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If your liveing in the Czech Republic,set me straight....

 
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barnacles62
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Joined: 17 Aug 2008
Posts: 5
Location: eastern shore MD, USA

PostPosted: 17-Jan-12 22:36  Reply with quote

Im just turned 49.My family always knew we were czech,but then traced our roots twice to assure it.I have over the last few years took a good look at the Czech Republic,and despite my roots are from there,I have found it very enchanting and interesting.I get on the computer every chance I get to look at pics and read things about it,and be that as it may,though Ive never been there,the place and its people have become like old freinds. However,Ive read countless articles on the people becomeing atheist, and very secluded.My family are catholic,and though Ill admit I dont go as I should,I still have beleif.If what Im reading is true,that troubles me,for these people have endured alot,and have bounced back for centeries.ButI hope they havent lost faith....Help me on this if you can....thanks
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Looking for family in or around Bosejov,in the czech republic.The surname is Jira....
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Jcarr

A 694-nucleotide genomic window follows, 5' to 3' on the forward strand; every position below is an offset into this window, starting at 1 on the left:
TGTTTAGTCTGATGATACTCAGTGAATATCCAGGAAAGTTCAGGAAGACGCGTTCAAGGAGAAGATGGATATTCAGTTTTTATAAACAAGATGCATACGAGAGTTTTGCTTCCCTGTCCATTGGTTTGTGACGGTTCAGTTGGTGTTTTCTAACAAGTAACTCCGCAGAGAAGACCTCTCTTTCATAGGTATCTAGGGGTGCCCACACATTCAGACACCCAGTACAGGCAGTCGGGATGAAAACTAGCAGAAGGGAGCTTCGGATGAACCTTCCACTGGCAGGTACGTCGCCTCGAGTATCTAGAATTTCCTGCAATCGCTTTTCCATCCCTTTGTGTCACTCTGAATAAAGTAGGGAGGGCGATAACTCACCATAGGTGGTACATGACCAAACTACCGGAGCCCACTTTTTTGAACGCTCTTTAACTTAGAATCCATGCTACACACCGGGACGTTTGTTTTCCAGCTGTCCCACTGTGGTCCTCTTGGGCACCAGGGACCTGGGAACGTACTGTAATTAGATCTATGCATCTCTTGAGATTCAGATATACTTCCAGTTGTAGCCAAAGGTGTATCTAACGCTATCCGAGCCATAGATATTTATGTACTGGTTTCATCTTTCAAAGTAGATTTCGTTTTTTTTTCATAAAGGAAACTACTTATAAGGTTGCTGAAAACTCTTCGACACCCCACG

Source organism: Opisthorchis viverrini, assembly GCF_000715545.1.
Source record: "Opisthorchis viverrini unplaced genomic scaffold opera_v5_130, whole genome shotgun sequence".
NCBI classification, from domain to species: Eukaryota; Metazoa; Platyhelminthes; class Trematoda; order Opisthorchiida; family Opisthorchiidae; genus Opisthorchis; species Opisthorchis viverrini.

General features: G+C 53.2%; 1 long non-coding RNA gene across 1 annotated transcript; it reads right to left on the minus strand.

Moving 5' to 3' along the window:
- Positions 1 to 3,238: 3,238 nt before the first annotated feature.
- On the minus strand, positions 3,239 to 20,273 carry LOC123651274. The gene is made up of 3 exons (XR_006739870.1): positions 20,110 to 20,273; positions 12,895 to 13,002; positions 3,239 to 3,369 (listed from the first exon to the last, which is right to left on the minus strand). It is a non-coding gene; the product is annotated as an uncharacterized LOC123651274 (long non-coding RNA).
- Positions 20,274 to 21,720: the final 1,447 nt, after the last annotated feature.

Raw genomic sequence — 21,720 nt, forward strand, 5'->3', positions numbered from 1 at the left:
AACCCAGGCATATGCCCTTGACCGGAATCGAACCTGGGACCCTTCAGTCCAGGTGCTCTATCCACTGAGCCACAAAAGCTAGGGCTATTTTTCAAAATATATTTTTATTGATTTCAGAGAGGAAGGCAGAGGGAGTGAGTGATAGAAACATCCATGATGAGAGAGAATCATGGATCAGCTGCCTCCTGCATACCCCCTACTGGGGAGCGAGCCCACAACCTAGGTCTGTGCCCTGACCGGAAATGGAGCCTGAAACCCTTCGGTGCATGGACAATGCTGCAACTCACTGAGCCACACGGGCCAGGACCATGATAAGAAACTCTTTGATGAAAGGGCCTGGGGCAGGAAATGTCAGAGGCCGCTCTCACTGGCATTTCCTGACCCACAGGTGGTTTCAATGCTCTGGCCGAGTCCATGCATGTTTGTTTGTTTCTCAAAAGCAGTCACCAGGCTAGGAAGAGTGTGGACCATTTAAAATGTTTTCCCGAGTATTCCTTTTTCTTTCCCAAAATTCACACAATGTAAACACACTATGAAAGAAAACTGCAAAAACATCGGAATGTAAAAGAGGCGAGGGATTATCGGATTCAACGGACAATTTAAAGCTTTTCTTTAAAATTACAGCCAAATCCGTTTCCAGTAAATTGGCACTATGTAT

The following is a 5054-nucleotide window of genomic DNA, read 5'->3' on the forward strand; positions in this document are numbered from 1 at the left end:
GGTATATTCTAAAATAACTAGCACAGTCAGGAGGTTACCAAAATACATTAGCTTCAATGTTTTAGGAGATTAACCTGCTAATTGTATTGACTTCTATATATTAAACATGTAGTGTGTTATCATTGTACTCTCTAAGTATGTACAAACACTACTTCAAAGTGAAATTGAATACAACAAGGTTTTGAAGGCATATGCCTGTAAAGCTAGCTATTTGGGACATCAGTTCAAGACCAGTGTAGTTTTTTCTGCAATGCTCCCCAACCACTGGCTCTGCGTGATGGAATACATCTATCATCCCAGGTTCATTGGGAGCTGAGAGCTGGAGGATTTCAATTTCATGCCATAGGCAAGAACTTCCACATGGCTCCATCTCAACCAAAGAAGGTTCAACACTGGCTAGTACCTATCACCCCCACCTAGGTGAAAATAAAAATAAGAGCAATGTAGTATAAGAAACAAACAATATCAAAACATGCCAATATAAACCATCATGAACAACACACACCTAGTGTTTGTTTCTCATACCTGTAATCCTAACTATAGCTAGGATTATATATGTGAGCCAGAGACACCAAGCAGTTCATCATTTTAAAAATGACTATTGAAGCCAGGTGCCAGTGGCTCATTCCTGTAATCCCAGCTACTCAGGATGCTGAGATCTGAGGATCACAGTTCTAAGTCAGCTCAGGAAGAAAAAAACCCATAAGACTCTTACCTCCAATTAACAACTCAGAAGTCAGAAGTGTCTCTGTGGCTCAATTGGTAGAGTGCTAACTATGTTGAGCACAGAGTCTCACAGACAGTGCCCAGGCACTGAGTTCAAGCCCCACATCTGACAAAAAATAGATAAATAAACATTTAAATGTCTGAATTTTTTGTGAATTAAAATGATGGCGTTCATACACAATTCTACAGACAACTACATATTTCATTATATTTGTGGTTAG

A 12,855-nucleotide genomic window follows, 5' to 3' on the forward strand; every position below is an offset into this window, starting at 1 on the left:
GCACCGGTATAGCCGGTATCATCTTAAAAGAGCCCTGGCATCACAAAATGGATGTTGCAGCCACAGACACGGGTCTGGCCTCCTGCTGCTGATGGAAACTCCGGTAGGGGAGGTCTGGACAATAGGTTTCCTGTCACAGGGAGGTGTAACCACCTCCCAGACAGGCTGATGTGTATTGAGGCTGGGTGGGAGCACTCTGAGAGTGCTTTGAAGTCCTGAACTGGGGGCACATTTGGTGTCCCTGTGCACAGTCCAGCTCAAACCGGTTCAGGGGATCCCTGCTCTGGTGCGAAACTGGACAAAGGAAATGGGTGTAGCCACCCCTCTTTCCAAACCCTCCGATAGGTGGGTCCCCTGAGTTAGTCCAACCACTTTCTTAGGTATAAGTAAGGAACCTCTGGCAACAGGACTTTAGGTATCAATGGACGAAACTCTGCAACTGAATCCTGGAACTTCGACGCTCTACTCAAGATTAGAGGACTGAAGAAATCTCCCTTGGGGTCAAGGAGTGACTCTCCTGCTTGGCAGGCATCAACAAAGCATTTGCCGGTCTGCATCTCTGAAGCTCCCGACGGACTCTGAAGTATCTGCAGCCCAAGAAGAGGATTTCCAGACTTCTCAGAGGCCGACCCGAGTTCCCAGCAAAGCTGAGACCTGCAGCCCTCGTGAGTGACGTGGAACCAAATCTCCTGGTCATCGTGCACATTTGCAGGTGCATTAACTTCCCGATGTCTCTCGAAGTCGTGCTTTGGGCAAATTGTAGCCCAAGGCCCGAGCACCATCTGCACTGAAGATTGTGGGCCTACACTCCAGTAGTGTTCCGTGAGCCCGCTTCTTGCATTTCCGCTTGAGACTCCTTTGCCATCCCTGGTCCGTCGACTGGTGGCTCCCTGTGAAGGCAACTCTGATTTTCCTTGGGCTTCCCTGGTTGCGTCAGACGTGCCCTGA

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Joined: 01 Nov 2005
Posts: 4
Location: ceske budejovice

PostPosted: 07-Feb-12 12:34  Reply with quote

To start with you do not need to be devout to be a good person or live a good life. To answer your question the age of the person and the region within the country has much to do with it. In Moravia and in the north a fair percentage of people are very devout. In the larger cities much less so.

Certainly a much much higher percentage of Poles are devout Catholics.
I live in the South where I know a few families who attend every week but many places have very low attendance. A few years ago they were talking about bringing Polish priests here as so few Czech males were interested.

Czech's are very proud of their history and many holidays are catholic based but yes a very high percentage are agnostic or atheist
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barnacles62
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Joined: 17 Aug 2008
Posts: 5
Location: eastern shore MD, USA

PostPosted: 12-Feb-12 19:04  Reply with quote

Jcarr wrote:
To start with you do not need to be devout to be a good person or live a good life. To answer your question the age of the person and the region within the country has much to do with it. In Moravia and in the north a fair percentage of people are very devout. In the larger cities much less so.

Certainly a much much higher percentage of Poles are devout Catholics.
I live in the South where I know a few families who attend every week but many places have very low attendance. A few years ago they were talking about bringing Polish priests here as so few Czech males were interested.

Czech's are very proud of their history and many holidays are catholic based but yes a very high percentage are agnostic or atheist